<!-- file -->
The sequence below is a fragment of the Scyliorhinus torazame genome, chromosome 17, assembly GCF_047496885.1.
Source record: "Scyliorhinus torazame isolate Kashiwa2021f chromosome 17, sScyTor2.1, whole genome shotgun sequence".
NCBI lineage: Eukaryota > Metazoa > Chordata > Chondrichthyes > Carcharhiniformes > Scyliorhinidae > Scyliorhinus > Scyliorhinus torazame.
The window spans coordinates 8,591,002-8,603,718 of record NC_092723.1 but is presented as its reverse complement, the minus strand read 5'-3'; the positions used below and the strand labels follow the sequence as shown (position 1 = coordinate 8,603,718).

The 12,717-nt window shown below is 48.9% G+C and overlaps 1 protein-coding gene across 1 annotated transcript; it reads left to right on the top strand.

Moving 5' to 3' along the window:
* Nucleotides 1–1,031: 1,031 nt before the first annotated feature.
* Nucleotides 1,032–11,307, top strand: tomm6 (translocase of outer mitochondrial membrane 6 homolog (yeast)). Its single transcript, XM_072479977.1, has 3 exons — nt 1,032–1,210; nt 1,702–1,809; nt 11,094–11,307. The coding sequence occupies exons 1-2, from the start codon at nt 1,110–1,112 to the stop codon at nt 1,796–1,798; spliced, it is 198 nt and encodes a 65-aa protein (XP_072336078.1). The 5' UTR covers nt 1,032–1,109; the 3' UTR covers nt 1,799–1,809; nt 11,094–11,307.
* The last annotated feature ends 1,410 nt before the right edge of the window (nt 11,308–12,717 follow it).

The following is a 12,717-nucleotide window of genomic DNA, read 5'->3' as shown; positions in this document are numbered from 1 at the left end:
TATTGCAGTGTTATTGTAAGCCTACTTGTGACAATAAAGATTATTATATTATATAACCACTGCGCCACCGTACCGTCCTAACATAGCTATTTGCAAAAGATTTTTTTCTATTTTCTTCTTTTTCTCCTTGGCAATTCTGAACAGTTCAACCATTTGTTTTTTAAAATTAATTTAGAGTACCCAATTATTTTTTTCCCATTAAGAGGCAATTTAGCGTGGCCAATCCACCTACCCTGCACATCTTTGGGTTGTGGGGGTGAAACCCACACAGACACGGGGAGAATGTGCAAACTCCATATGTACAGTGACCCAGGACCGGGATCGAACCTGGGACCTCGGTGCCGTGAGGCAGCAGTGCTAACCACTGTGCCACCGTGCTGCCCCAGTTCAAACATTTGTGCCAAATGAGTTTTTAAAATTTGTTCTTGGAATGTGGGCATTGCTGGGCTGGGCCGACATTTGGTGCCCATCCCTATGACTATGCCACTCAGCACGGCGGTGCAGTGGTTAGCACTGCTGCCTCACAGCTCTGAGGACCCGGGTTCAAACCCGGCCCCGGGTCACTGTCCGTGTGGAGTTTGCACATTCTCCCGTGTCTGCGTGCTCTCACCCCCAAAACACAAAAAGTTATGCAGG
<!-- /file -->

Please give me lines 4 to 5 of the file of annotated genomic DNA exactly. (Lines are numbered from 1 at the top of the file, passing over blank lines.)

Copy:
The window spans coordinates 8,591,002-8,603,718 of record NC_092723.1 but is presented as its reverse complement, the minus strand read 5'-3'; the positions used below and the strand labels follow the sequence as shown (position 1 = coordinate 8,603,718).

The 12,717-nt window shown below is 48.9% G+C and overlaps 1 protein-coding gene across 1 annotated transcript; it reads left to right on the top strand.